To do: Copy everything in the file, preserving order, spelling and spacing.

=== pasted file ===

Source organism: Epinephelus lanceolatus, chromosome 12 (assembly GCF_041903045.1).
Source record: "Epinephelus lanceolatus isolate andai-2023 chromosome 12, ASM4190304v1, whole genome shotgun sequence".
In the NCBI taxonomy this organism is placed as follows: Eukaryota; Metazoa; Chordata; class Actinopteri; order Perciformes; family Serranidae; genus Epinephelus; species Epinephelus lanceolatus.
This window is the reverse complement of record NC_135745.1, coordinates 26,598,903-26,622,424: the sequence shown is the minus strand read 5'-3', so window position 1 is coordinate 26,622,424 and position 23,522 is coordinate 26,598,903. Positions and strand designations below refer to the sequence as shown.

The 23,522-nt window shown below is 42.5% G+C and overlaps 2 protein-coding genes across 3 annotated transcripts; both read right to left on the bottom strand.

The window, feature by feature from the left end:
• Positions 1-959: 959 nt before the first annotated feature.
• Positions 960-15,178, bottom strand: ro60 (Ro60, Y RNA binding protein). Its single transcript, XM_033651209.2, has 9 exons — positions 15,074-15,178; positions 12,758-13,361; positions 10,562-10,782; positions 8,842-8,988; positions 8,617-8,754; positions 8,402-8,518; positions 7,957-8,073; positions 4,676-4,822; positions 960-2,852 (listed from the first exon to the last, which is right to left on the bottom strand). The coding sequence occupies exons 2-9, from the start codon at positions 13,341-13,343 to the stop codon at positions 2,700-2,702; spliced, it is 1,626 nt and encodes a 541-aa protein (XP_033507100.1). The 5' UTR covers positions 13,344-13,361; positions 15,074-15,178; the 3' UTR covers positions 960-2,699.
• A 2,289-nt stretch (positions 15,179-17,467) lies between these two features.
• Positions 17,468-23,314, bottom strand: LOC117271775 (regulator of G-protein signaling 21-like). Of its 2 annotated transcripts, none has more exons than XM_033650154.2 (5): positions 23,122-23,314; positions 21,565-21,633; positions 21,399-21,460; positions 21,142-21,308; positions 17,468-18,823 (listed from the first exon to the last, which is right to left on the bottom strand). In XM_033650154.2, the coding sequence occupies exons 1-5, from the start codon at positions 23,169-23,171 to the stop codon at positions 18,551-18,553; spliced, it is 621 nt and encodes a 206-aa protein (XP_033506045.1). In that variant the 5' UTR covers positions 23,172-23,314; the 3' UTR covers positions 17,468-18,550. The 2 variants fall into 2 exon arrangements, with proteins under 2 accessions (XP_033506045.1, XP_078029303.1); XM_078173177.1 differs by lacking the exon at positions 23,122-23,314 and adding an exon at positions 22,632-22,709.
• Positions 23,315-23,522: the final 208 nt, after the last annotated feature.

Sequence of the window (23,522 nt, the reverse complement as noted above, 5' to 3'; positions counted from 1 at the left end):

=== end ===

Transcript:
Source organism: Epinephelus lanceolatus, chromosome 12 (assembly GCF_041903045.1).
Source record: "Epinephelus lanceolatus isolate andai-2023 chromosome 12, ASM4190304v1, whole genome shotgun sequence".
In the NCBI taxonomy this organism is placed as follows: Eukaryota; Metazoa; Chordata; class Actinopteri; order Perciformes; family Serranidae; genus Epinephelus; species Epinephelus lanceolatus.
This window is the reverse complement of record NC_135745.1, coordinates 26,598,903-26,622,424: the sequence shown is the minus strand read 5'-3', so window position 1 is coordinate 26,622,424 and position 23,522 is coordinate 26,598,903. Positions and strand designations below refer to the sequence as shown.

The 23,522-nt window shown below is 42.5% G+C and overlaps 2 protein-coding genes across 3 annotated transcripts; both read right to left on the bottom strand.

The window, feature by feature from the left end:
• Positions 1-959: 959 nt before the first annotated feature.
• Positions 960-15,178, bottom strand: ro60 (Ro60, Y RNA binding protein). Its single transcript, XM_033651209.2, has 9 exons — positions 15,074-15,178; positions 12,758-13,361; positions 10,562-10,782; positions 8,842-8,988; positions 8,617-8,754; positions 8,402-8,518; positions 7,957-8,073; positions 4,676-4,822; positions 960-2,852 (listed from the first exon to the last, which is right to left on the bottom strand). The coding sequence occupies exons 2-9, from the start codon at positions 13,341-13,343 to the stop codon at positions 2,700-2,702; spliced, it is 1,626 nt and encodes a 541-aa protein (XP_033507100.1). The 5' UTR covers positions 13,344-13,361; positions 15,074-15,178; the 3' UTR covers positions 960-2,699.
• A 2,289-nt stretch (positions 15,179-17,467) lies between these two features.
• Positions 17,468-23,314, bottom strand: LOC117271775 (regulator of G-protein signaling 21-like). Of its 2 annotated transcripts, none has more exons than XM_033650154.2 (5): positions 23,122-23,314; positions 21,565-21,633; positions 21,399-21,460; positions 21,142-21,308; positions 17,468-18,823 (listed from the first exon to the last, which is right to left on the bottom strand). In XM_033650154.2, the coding sequence occupies exons 1-5, from the start codon at positions 23,169-23,171 to the stop codon at positions 18,551-18,553; spliced, it is 621 nt and encodes a 206-aa protein (XP_033506045.1). In that variant the 5' UTR covers positions 23,172-23,314; the 3' UTR covers positions 17,468-18,550. The 2 variants fall into 2 exon arrangements, with proteins under 2 accessions (XP_033506045.1, XP_078029303.1); XM_078173177.1 differs by lacking the exon at positions 23,122-23,314 and adding an exon at positions 22,632-22,709.
• Positions 23,315-23,522: the final 208 nt, after the last annotated feature.

Sequence of the window (23,522 nt, the reverse complement as noted above, 5' to 3'; positions counted from 1 at the left end):